PAGE 11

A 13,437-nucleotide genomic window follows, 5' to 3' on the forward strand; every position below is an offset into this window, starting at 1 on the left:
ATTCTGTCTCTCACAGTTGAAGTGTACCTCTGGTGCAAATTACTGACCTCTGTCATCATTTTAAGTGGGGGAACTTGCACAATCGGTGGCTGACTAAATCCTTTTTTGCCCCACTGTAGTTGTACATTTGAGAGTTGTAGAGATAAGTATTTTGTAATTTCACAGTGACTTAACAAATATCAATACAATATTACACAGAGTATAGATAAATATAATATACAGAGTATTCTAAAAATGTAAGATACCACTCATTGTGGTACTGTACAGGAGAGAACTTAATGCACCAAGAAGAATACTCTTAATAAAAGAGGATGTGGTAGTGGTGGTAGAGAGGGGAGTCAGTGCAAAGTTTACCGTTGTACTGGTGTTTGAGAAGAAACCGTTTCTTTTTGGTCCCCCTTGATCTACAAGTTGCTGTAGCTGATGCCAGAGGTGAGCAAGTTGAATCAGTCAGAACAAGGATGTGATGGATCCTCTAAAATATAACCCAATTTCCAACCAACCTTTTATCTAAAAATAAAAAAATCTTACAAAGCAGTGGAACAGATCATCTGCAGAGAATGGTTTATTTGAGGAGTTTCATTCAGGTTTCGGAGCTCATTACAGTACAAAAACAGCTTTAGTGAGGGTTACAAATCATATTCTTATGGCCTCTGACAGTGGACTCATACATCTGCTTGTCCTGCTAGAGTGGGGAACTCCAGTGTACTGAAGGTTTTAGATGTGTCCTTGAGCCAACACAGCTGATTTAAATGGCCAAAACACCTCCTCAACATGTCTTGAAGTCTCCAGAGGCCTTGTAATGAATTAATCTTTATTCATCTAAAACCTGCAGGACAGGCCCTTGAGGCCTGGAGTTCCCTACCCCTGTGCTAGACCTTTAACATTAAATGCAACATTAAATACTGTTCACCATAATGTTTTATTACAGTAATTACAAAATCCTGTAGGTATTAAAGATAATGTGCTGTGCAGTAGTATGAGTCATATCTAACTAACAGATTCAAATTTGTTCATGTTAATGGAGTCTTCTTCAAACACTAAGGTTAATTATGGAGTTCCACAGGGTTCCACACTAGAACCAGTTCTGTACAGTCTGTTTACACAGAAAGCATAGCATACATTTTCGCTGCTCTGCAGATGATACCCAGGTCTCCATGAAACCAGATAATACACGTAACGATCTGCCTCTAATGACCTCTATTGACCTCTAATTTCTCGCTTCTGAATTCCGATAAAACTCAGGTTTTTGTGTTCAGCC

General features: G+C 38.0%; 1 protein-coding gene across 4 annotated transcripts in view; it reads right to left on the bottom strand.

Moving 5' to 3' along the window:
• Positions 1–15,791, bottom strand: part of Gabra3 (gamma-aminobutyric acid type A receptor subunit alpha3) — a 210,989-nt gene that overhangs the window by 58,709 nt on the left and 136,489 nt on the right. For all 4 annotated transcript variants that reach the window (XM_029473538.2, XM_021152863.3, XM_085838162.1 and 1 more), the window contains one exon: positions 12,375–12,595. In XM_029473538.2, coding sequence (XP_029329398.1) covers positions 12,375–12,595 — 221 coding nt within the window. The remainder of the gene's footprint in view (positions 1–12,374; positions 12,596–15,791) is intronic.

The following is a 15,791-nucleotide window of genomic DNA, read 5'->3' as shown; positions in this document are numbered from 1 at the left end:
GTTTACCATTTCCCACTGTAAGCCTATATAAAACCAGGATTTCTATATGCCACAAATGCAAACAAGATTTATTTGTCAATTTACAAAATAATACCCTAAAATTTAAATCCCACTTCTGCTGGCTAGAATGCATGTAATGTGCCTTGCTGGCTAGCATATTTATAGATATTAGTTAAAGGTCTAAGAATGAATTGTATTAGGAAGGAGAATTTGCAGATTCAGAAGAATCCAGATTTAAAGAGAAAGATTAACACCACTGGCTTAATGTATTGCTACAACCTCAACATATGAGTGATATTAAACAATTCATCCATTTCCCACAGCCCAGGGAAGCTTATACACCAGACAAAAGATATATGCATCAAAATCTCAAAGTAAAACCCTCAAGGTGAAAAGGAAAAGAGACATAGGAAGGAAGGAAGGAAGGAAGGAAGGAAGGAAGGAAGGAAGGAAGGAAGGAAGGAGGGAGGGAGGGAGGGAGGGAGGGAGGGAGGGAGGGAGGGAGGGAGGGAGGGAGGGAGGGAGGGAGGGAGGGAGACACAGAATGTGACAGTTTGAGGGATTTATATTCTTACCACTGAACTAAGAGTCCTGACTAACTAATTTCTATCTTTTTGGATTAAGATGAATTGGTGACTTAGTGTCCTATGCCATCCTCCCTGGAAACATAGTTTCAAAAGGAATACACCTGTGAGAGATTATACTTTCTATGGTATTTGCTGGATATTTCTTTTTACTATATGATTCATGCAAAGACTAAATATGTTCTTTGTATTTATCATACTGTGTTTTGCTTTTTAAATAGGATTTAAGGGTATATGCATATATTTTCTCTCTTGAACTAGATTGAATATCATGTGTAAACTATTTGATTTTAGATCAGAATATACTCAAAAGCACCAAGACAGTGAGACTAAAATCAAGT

DailyCommercial.com | Friday, October 19, 2018 B3 HIGH SCHOOL FOOTBALL | WEEK 8STAFF PICKSEach week, staff members of the Daily Commercial give their predictions for 10 weekend games. Poinciana at Tavares Keystone Heights at The Villages South Lake at Ocala Forest Berean Christian at MDCA Wake Forest at FSU Mississippi State at LSU Michigan at Michigan State Cleveland at Tampa Bay Detroit at Miami Houston at Jacksonville Last Week Overall Tavares Villages South Lake MDCA FSU LSU Michigan Tampa Bay Miami Jacksonville 6-4 45-25 Roxanne Brown Daily Commercial ReporterTavares Villages South Lake MDCA FSU LSU Michigan Tampa Bay Detroit Jacksonville 5-5 38-32 Paul Jenkins Sports EditorTavares Villages South Lake MDCA FSU LSU Michigan Cleveland Miami Jacksonville 5-5 35-35 Frank Jolley Sports WriterTavares Villages South Lake MDCA FSU LSU Michigan Tampa Bay Miami Jacksonville 6-4 41-29 Tom McNiff Executive EditorTavares Villages South Lake MDCA FSU LSU Michigan Cleveland Miami Jacksonville 6-4 40-30 Steve Skaggs Daily Commercial PublisherTavares Villages South Lake MDCA FSU LSU Michigan Cleveland Miami Jacksonville 6-4 34-36 Whitney Lehnecker Digital EditorTavares Villages South Lake MDCA FSU LSU Michigan Cleveland Miami Jacksonville 6-4 42-28 Goose Debonair DogTavares Villages South Lake MDCA FSU LSU Michigan Tampa Bay Jacksonville Miami 5-5 40-30 Paul Nikolai Circulation DirectorTavares Villages South Lake MDCA FSU LSU Michigan Tampa Bay Detroit Jacksonville 5-5 41-29Rusty Jacobs Operations Director Tavares Villages South Lake MDCA FSU LSU Michigan Cleveland Detroit Houston 7-3 32-38Payne Ray Daily Commercial Reporter ORLANDO JONES (6-1) at EUSTIS (4-3)7 p.m.The good news for Eustis is that the Panthers are currently tied for the lead in Class 5A-District 13. The bad news is that Eustis now faces the toughest test in the district when the Panthers take on Orlando Jones.This is the second season that Jones has been in the district and the Tigers have yet to lose a district game, going 4-0 last season while outscor-ing its opponents 212-10.It doesnt look like Jones has fallen off much this season with the Tigers one district game so far being a 50-14 drubbing of fellow district power Orlando Bishop Moore. Jones is currently second in the Class 5A-Region 4 playoff rankings and is ranked sixth in the state in Class 5A.Eustis is 13th in the region for playoff rankings and could really use a huge upset to bolster its hopes of making the playoffs.Jones is coming off a 34-0 win over Tampa Carrollwood Day last week while Eustis had a bye week. The Panthers last game was a 45-14 loss to South Lake on Oct. 5.Eustis is led by senior running back Rashon Scott, who has rushed for 1,330 yards and eight touchdowns while averaging 10 yards per carry. The Panthers have rushed for 1,978 yards this season and averaged 7.2 yards per carry.Next week Eustis hosts Bishop Moore while Jones hosts Tavares. POINCIANA (2-5) at TAVARES (2-5)7 p.m.Last week, Tavares lost to Orlando Bishop Moore 51-7 and Poinciana beat Jacksonville Christs Church Academy 27-21.Last year, Tavares beat Poinciana 43-15.This is a non-district game „ Poinciana is an FHSAA Independent. In past seasons, Poinciana was a member of Class 5A-District 13 and this was a district contest. This will mark Tavares third game with Gavin Jones as interim head coach. It is also home-coming in Tavares for the Bulldogs. Jones said the Bulldogs are working to improve in every phase of the game. He said a lot of time this week has been spent concentrating on the basics, including taking care of the football. Before the Bishop Moore game, Jones added a number of junior var-sity players to the varsity roster, many of whom saw action on special teams.Jones said Poinciana is improvedŽ over last year and enters this week on a two-game winning streak.We have a good group of young players here,Ž Jones said. They deserve to be successful after everything theyve been through and with this being homecoming, we really want to win this week for all our seniors. Theyve really stepped up and provided a lot of leadership in the second half of the season. I think everyone on the team wants to win this one for the seniors.ŽNext week, Tavares will play at Orlando Jones in a Class 5A-13 game before wrapping up the season at home on Nov. 2 against Lecanto. PORT ORANGE ATLANTIC (5-1) at MOUNT DORA (3-4)7 p.m.Last week, Mount Dora lost to South Sumter 42-28 and Port Orange Atlantic beat Kissimmee Tohopekaliga 34-0.Last year, Mount Dora blasted Atlantic 54-16.Both teams are Class 4A programs, but are in different regions. Mount Dora is in Region 2 and the Sharks are members of Region 3. Despite that, both teams likely need to win this game to hold on to hope of advancing into the playoffs. Mount Dora currently is ninth in the Region 2 standings with a PPR of 31.00, leaving it nearly four points behind sixth-place South Sumter. In Region 3, Atlantic (35.50) trails sixth-place Lake Placid (35.75) by less than a point. In Class 4A, the top six teams in each region advance to the postseason.In last weeks loss to South Sumter, Mount Dora running back Isayah Hatter ran for 211 yards on 22 carries with two touchdowns. For the season, Hatter has run for 987 yards and scored 16 touchdowns. Quarter-back Tyler Schwarz threw for 134 yards against the Raiders with two touchdowns, giving him 1,150 yards passing and 11 touchdowns with only two interceptions.The Hurricanes have struggled all season with injuries. Tim Newbold leads the team with 51 tackles.Next week, Mount Dora will play at Lakeland Tenoroc before wrapping up the regular season at home on Nov. 2 against Kissimmee Gateway. KEYSTONE HEIGHTS (3-3) at THE VILLAGES (7-0)7 p.m.The Villages tries for a school record this week as the Buffalo look to go to 8-0 for the first time in school history with a win over Keystone Heights.The last time The Vil-lages started a season with a 7-0 record was in 2010 when the Buffalo went 9-1 in the regular season. The Villages beat Key-stone Heights for its sixth straight win in that 2010 season.The Buffalo posted their fourth shutout of the season last week in a 50-0 drubbing of Interlachen, limiting the Rams to minus-3 yards rushing and 10 yards of total offense.The Villages currently holds the fourth position in the playoff rankings for Class 4A-Region 2 while Keystone sits in seventh place in the region, one spot out of a playoff posi-tion. The Villages has more than a three-point edge on the Indians in the playoff rankings.Keystone Heights is coming off a 34-20 win over Wildwood last week and brings a run-heavy offense to The Range. Junior Nick Channell has rushed for 969 yards and eight touchdowns while Ty Friedlin has rushed for 625 yards and nine score. Overall, Keystone Heights has rushed for 1,829 yards and 20 touchdowns while averaging 305 yards per game on the ground. The Indians have only thrown for 72 yards this season with three interceptions and no touchdowns.The Villages travels to play at Wildwood next week before wrapping up the regular season with a home game against Orlando First Academy. SOUTH LAKE (4-3) at OCALA FOREST (3-4)7 p.m.After stumbling a little in the weeks following an injury to star running back Kelley Joiner Jr., South Lake has begun to hit its stride with back-to-back easy victories.This week the Eagles look to make it three in a row when they face Class 6A-District 5 opponent Ocala Forest.If the playoffs started today, South Lake would be in the postseason field. But the Eagles have little margin for error with sev-eral teams in the region within striking distance.South Lake is coming off a 49-16 win over Lees-burg in a game where the Eagles were in control throughout. Quarterback Baylee Heuser threw for 296 yards and three touchdowns while hitting 17 of 22 passes. He added a fourth score on a short run.South Lake also got a big lift from third-string run-ning back Zach Martin as the senior rushed for 154 yards and two touch-downs on 24 carries.Forest comes into the game on a three-game losing streak, including last weeks 20-17 loss to Lake Weir.Senior running back Lamarkces Bassett leads a strong ground game for the Wildcats and has rushed for 680 yards and eight touchdowns while averaging 7.5 yards per carry. Forest has totaled 1,590 yards with 17 touch-downs on the ground this year.South Lake hosts Gainesville next week. EAST RIDGE (2-5) at ORLANDO EDGEWATER (7-0)7 p.m.In the early part of the season, East Ridge had trouble putting its oppo-nents away. That has not been the case the last two weeks as the Knights played tough in the second half in an eight-point vic-tory over Oviedo Hagerty two weeks ago and then blew the game wide open in the second half in last weeks 64-28 win over Ocala West Port.This week it will likely take four quarters of near-perfect football if East Ridge is to pull off the upset against Edgewater, the seventh-ranked team in the state in Class 7A. Edgewater has rolled to seven straight wins while outscoring its opponents 309-100. In Class 7A-District 4, Edgewater is 4-0 and has outscored its opponents 198-45. The Eagles are coming off a 42-7 win over Lake Min-neola last week.East Ridge is led by junior running back Kye-andre Magloire, who has rushed for 777 yards and 11 touchdowns on 117 carries, averaging 6.6 yards per carry. Six of Magloires touchdowns came last week in the win over West Port when he rushed for 215 yards on 27 carries. His six touch-downs broke the school record set in 2008 by Jeremy Wright.This is the first of three straight road games for the Knights to wrap up the regular season. East Ridge plays at Lake Howell next week and then finishes the regular season on Nov. 2 at South Lake. CRYSTAL RIVER (7-1) at SOUTH SUMTER (4-4)7:30 p.m.Last week, South Sumter beat Mount Dora 42-28 and Crystal River beat Brooksville Central 45-0. Last year, Crystal River beat South Sumter 21-7. This game involves two potential playoff teams. South Sumter is sixth in Class 4A-Region 2 and Crystal River is fifth in Class 5A-Region 2. A win for either team likely will provide a big boost to their postseason chances. South Sumter coach Ty Lawrence said the key for the Raiders will be containing Crystal Rivers Deandre Parker. The senior has run for 1,246 yards this season, includ-ing a single-game high of 230 yards in Week 2, a 35-32 win against Ocala West Port.For the Raiders, running backs Malachi Presley ran for 140 yards and Trenton Taylor had 129 yards in last weeks come-from-behind win against Mount Dora. In addition, Douglas Sharp returned the open-ing kickoff 93 yards for a touchdown and defensive back Christian Caruso had a 26-yard pick six.This is Senior Night for the Raiders.Next week, South Lake will wrap up the regular season at St. Petersburg. LAKE MINNEOLA (4-3) at OCALA WEST PORT (1-7)7 p.m.Last week, Lake Minneola lost to Orlando Edgewater 42-14 and Ocala West Port lost to East Ridge 64-28.Last year, Lake Minneola beat West Port 29-6.This is a Class 7A-Region 1 contest. With three games remaining, Lake Minneola must win out to have any hope of reaching the postseason. The Hawks currently hold down 13th place in the Region 1 standings with a PPR of 34.57. Neptune Beach Fletcher (37.29) is in eighth place „ in Class 7A, the four district champions in each region along with the next four highest PPR move on.Lake Minneola coach Walter Banks said the first half of last weeks loss to Edgewater was the worst half of football Ive ever been part of.Ž He said the Hawks have spent most of the week correcting the issues that hampered them ƒ namely tackling and maintaining their mental focus. We shouldnt be having those kind of problems this late in the season, but at least they are issues that are correctable. Well never stop trying to get better.ŽThis game could present the Lake Minneola offense with a chance to shine ƒ in West Ports last two games, the Wolf Pack have given up 141 points.Next week, Lake Min-neola will play at Ocoee in a Class 7A-Region 1 (Dis-trict 4) game. The Hawks will wrap up the regular season on Nov. 2 at home against Leesburg. INTERLACHEN (2-5) at WILDWOOD (4-4)7 p.m.Last week, Wildwood lost to Keystone Heights 34-20 and Interlachen lost 50-0 to The Villages.Last year, Wildwood beat Interlachen 29-22. After last weeks loss to Keystone Heights, Wild-wood dropped from sixth place to seventh in the Class 1A-Region 4 rankings. The Wildcats have a PPR of 33.50, .21 points behind Williston in sixth place. With The Villages looming in its regularseason finale next week, two wins to close out the regular season likely will be more than enough to lift the Wildcats into the postseason for the second straight year.Against Keystone Heights, Wildwoods Marcus Niblack had a complete all-around game ƒ two receptions for 75 yards, including a 71-yard touchdown reception, and a 69-yard kickoff return for a touchdown.Interlachen was held to minus-3 yards of rushing and 10 yards of total offense against The Villages.Next week, Wildwood will wrap up the regular season against The Vil-lages in Death Valley. UMATILLA (0-8) at PIERSON TAYLOR (2-5)7 p.m.Last week, Umatilla lost to Crescent City 45-0 and Pierson Taylor lost to Daytona Beach Father Lopez 42-14.Last year, Pierson Taylor beat Umatilla 49-0.Umatillas struggles, particularly on offense, continued last week when the Bulldogs were shutout for the fourth time this season. The Bulldogs lack of success isnt from a lack of effort, according to coach Ryan Mills. After the loss to Crescent City, Mills said a combination of youth, inexperience and injuries have plagued the Bulldogs all season. When youre young and deal with the injuries like we have the past couple of years, things go wrong,Ž Mills said.And things wont get any easier against Pierson Taylor. The Wildcats are led by running back Jaden Reeves, who has rushed for more than 1,125 yards and 12 touchdowns this season.The Bulldogs enter Fridays game as the 11th-ranked team in Class 4A-Region 2, based on the Florida High School Ath-letic Associations Playoff Power Rankings. Uma-tilla, with a PPR of 25.63, trails 10th place Trenton (28.43) by nearly three points.Next week, Umatilla will wrap up the regular season on the road against Eustis. FIRST ACADEMY OF LEESBURG (4-2) at ORANGEWOOD CHRISTIAN (5-2)7 p.m.First Academy of Leesburg wraps up the regular season by travel-ing to Maitland to take on Orangewood Christian. The Eagles are coming off a thrilling 45-44 win over Eagles View in Jackson-ville last week.Senior quarterback Sammy Punt led First Academy to the win by rushing for 130 yards and a touchdown and throw-ing for three touchdowns. Junior Treavon Cummings added 41 yards rushing and a touchdown.Junior Justin Sombelon led the defense with eight tackles.First Academy has won four of its last five games.Orangewood Christian comes into the game having won two in a row, including last weeks 38-0 victory over Central Flor-ida Christian Academy.The Rams have a runheavy offense, having piled up 1,580 yards on the ground with 20 touch-downs and an average of 8.8 yards per carry. Junior Anthony Brown leads the way for Orangewood with 789 yards rushing and 10 touchdowns while aver-aging 10.1 yards per carry.PREVIEW CAPSULES FOR TONIGHTS HIGH SCHOOL FOOTBALL GAMES